Temperatures reached the upper 90s for the Dallas Market Center’s 60th year, so it only made sense for Gifts and Decorative Accessories magazine to round up a dozen retailors and discuss an equally hot topic: How does your independent boutique compete with big-box stores and online sales? The roundtable discussion, sponsored by Michel Design Works, was led by GDA Editorial Director Warren Shouldberg and co-hosted by editor in chief Lenise Willis. The chat took place in the World Market Center in Dallas, TX, Thursday, June 22.
Joining the discussion were:
- Sonia Malloy, Splurge Gifts, Inc., Greenwich, CT.
- Candace Williams, The Toy Maven, Dallas, TX.
- Janet Burke, The Monogram Shop, Houston, TX.
- Kim Rogers, Persnickety, Morton, MS.
- Marcia Houston, The Nest Home and Garden, Eagle, ID.
- Mary Liz Curtin, Leon and Lulu, Clawson, MI.
- Terry Monroe, Murphy’s Department Store, Stillwater, OK.
- Linda Motley, PS The Letter, Fort Worth, TX
- Laura Tarket-Johnson, T is for Table, Centennial, CO.
Overall, it was agreed that it’s still the unique and intimate shopping experience that will continue to draw customers to independent retailers, although an online presence is still necessary—mostly to establish your store’s image and remind your audience that you’re there.
“We sell the whole atmosphere,” Curtin said. “People come by just when they’re depressed—though we haven’t figured out how to translate that online. (In store) we’re selling happiness, an experience. Online is for hunters, not gatherers, and Leon and Lulu is for gatherers.” Curtin said she mostly uses her website and social media just to stay connected to her customers, not necessarily for direct sales.
But for those interested in keeping some inventory online, a few retailers, like Rogers, recommend using “The Bridge,” which keeps track of online inventory, automatically updates any discontinued patterns, and best of all, keeps retailers from sitting on stock. Monroe said his store is also experimenting with working with Google Shopping, which will display his products to online customers that are near his store.
When it comes to buying and displaying products, several retailers had some wise advice. “If you have a really strong display, give it the love and attention it needs; it sells better,” said Rogers. Curtin echoed the sentiment with her own advice: ”If it doesn’t sell, buy more of it!” she boldly added. “A small display looks like leftovers. (When you like a product and stock it) don’t do it, unless you’re gonna do it! Otherwise, your store just looks like your closet.”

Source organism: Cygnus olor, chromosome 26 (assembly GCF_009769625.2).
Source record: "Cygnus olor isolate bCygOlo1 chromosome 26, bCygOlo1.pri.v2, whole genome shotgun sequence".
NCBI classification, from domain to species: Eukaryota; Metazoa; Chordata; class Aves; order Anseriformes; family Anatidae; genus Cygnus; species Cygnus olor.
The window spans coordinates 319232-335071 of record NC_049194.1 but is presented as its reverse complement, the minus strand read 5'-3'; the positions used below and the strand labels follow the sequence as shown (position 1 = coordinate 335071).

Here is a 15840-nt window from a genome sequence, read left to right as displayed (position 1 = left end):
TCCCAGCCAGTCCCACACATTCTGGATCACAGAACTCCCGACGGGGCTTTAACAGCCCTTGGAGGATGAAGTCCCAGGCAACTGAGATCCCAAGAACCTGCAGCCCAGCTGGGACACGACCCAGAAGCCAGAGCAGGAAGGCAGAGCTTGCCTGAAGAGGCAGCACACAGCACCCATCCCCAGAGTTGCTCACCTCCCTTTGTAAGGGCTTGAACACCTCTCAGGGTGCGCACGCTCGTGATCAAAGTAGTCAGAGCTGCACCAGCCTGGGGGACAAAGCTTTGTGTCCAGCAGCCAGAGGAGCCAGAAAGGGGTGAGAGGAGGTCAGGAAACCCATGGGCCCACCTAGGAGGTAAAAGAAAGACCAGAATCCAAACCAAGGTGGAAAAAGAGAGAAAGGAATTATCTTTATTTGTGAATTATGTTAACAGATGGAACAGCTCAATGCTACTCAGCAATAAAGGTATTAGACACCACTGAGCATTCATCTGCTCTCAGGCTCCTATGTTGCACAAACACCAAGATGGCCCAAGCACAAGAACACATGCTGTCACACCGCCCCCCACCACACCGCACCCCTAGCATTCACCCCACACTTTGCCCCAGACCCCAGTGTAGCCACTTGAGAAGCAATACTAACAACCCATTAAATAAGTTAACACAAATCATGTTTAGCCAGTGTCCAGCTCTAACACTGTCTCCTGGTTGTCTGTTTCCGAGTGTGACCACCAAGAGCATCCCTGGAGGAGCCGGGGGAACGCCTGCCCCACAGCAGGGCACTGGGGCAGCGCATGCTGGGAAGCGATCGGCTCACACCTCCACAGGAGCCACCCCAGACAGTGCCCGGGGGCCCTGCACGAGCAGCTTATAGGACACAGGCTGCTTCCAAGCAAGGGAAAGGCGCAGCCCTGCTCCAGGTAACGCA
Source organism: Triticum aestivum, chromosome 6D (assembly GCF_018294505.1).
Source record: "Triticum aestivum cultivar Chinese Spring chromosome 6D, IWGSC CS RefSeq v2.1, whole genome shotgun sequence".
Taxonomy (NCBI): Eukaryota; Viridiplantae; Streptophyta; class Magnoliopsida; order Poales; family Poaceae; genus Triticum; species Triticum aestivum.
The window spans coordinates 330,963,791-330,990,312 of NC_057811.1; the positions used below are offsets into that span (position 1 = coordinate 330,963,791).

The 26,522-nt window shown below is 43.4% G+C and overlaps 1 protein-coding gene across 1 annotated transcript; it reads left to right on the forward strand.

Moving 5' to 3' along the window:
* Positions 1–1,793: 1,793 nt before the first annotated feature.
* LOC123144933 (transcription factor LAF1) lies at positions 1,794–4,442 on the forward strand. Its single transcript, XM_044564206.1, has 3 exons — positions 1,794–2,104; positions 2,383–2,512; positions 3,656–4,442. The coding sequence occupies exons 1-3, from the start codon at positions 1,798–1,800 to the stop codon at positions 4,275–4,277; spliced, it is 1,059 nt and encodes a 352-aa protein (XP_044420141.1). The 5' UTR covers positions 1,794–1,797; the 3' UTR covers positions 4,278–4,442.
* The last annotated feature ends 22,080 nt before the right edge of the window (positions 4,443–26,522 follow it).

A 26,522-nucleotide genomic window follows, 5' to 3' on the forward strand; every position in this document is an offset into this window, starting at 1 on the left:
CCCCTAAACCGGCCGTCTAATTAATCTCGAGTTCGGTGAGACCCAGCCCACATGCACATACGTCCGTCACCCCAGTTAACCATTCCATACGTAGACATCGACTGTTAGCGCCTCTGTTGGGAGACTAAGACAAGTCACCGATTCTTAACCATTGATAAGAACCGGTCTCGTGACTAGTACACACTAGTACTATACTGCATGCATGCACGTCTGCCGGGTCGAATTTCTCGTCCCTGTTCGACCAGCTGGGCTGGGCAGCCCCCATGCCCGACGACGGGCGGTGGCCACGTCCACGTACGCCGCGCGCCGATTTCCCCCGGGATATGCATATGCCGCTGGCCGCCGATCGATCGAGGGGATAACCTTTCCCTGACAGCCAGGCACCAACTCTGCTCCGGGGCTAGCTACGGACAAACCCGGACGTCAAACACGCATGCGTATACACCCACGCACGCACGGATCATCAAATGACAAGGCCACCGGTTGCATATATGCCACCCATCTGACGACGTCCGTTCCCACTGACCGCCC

Both Monroe and Malloy have found success in filling in gaps after other specialty stores nearby go out of business. Monroe expanded his store’s products to include books, toys and cards after a book store, toy business and Hallmark closed in his area. Malloy added tween items to her store for the same reason and said, “the tween business for me is on fire.” Malloy also added that the business of personalized products has been hugely successful at Splurge Gifts. In fact, she’s adding on another 1,000 square feet, which will accommodate new sections called, “Why Wait?” for grab-and-go items, “While You Wait” for customers waiting on their in-store monogramming, and “Worth the Wait” for products that can be monogrammed. Her silhouette machines, which enable her to print personalized vinyl on many of her products accounts for about 10-12 percent of her business, she said. The best part about in-store personalization? It renders the product non-returnable!
To wrap up, “It’s a good time to be a mom and pop,” concluded Shoulberg. At the end of the discussion, each retailer received a special thank you for participating–a gift bag by Michel Design Works, which included Foaming Shea Butter Hand Soap, Natural Hand Cream, Soy Wax travel Candle and an Eau de Parfum roll-on, all in beautiful floral packaging and the fragrance Botanical Garden.